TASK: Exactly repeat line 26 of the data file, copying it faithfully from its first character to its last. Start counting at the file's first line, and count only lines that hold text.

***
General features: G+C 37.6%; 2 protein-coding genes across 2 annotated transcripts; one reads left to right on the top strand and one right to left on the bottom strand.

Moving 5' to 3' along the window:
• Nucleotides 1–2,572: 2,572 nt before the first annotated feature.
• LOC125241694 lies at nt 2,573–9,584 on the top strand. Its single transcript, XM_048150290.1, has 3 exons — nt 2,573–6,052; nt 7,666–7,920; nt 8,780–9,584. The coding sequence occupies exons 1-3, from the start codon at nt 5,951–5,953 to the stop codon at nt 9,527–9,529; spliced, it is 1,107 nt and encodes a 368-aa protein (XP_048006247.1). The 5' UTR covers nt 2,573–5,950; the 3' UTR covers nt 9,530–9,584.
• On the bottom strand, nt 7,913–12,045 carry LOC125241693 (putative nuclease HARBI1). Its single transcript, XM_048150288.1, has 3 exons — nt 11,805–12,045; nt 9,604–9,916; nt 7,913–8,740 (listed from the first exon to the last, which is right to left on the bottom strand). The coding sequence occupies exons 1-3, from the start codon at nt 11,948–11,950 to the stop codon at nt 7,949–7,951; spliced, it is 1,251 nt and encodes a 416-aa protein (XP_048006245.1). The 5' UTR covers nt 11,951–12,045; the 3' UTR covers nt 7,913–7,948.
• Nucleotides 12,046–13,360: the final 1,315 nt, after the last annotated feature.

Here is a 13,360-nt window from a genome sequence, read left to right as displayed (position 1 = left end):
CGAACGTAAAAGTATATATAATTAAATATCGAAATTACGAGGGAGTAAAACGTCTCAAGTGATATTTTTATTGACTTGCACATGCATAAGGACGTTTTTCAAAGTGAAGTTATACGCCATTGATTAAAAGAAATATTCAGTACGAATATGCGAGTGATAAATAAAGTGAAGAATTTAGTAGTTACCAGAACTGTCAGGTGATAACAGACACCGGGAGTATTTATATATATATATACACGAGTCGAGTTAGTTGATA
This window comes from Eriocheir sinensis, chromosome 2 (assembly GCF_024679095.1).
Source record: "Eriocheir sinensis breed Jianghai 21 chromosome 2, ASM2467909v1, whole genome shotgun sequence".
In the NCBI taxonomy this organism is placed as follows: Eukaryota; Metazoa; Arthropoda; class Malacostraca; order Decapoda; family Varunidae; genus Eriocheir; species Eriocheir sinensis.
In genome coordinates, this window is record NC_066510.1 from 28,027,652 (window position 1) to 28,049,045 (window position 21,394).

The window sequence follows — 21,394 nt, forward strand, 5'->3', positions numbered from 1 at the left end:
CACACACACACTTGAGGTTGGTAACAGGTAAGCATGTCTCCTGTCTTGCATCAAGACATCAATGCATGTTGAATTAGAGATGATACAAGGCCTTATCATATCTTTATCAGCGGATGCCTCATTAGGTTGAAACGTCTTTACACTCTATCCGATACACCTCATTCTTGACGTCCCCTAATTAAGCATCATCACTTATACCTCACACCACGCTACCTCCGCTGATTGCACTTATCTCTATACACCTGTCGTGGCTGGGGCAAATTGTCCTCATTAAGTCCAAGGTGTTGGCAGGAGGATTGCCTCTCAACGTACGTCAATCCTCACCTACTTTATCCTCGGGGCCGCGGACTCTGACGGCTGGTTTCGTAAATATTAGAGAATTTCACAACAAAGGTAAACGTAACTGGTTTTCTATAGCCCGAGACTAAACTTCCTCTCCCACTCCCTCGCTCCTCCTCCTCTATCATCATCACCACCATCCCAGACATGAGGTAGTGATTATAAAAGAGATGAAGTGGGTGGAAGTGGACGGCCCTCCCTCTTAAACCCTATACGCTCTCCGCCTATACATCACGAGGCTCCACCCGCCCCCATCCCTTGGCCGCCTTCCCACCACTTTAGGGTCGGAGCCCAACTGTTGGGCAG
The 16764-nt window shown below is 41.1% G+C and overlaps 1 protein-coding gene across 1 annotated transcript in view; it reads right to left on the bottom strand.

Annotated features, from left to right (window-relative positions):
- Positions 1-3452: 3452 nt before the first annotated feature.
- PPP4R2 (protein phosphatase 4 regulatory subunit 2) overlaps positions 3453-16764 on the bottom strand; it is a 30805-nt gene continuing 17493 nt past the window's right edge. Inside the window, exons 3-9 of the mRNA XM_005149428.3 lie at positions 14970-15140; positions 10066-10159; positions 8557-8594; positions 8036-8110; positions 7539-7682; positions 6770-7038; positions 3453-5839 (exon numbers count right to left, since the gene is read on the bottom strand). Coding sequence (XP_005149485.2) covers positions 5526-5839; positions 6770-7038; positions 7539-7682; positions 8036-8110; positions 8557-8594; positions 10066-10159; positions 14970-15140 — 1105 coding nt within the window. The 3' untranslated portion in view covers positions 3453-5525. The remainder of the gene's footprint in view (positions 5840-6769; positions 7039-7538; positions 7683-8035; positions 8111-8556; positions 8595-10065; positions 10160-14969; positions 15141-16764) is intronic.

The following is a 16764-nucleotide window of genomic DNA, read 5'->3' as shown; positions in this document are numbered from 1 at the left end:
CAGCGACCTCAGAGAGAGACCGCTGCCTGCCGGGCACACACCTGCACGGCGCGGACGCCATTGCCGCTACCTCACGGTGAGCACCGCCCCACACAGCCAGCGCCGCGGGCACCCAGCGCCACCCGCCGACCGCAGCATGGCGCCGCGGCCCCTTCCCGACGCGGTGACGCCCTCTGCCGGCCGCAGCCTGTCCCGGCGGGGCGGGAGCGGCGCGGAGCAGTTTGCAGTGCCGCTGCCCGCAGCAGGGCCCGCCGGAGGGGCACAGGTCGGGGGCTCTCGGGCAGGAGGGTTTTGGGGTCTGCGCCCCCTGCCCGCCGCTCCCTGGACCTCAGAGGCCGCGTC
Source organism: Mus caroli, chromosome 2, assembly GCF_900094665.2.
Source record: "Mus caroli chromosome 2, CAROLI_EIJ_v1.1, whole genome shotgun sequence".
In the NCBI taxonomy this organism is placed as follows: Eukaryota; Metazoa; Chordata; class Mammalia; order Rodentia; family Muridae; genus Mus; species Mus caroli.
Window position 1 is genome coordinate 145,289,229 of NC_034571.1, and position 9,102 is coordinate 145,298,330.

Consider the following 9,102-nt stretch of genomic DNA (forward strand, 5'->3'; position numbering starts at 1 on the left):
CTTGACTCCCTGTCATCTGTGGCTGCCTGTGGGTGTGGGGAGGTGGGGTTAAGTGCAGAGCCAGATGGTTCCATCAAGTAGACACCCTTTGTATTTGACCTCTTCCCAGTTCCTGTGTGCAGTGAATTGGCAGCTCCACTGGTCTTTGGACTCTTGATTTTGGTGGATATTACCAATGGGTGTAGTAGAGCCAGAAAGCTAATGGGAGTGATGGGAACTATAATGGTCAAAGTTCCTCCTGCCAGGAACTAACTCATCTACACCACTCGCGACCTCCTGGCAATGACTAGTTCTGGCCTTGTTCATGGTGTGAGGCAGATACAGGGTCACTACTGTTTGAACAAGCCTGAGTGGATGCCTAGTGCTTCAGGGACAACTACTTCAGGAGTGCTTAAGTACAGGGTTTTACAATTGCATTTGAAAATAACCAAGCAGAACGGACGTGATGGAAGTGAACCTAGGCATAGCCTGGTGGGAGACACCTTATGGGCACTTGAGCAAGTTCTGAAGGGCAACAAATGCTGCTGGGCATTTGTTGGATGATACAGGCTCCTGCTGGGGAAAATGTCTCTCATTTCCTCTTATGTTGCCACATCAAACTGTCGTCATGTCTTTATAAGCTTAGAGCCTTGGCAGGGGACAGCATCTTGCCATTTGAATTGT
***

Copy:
CTTGACTCCCTGTCATCTGTGGCTGCCTGTGGGTGTGGGGAGGTGGGGTTAAGTGCAGAGCCAGATGGTTCCATCAAGTAGACACCCTTTGTATTTGACCTCTTCCCAGTTCCTGTGTGCAGTGAATTGGCAGCTCCACTGGTCTTTGGACTCTTGATTTTGGTGGATATTACCAATGGGTGTAGTAGAGCCAGAAAGCTAATGGGAGTGATGGGAACTATAATGGTCAAAGTTCCTCCTGCCAGGAACTAACTCATCTACACCACTCGCGACCTCCTGGCAATGACTAGTTCTGGCCTTGTTCATGGTGTGAGGCAGATACAGGGTCACTACTGTTTGAACAAGCCTGAGTGGATGCCTAGTGCTTCAGGGACAACTACTTCAGGAGTGCTTAAGTACAGGGTTTTACAATTGCATTTGAAAATAACCAAGCAGAACGGACGTGATGGAAGTGAACCTAGGCATAGCCTGGTGGGAGACACCTTATGGGCACTTGAGCAAGTTCTGAAGGGCAACAAATGCTGCTGGGCATTTGTTGGATGATACAGGCTCCTGCTGGGGAAAATGTCTCTCATTTCCTCTTATGTTGCCACATCAAACTGTCGTCATGTCTTTATAAGCTTAGAGCCTTGGCAGGGGACAGCATCTTGCCATTTGAATTGT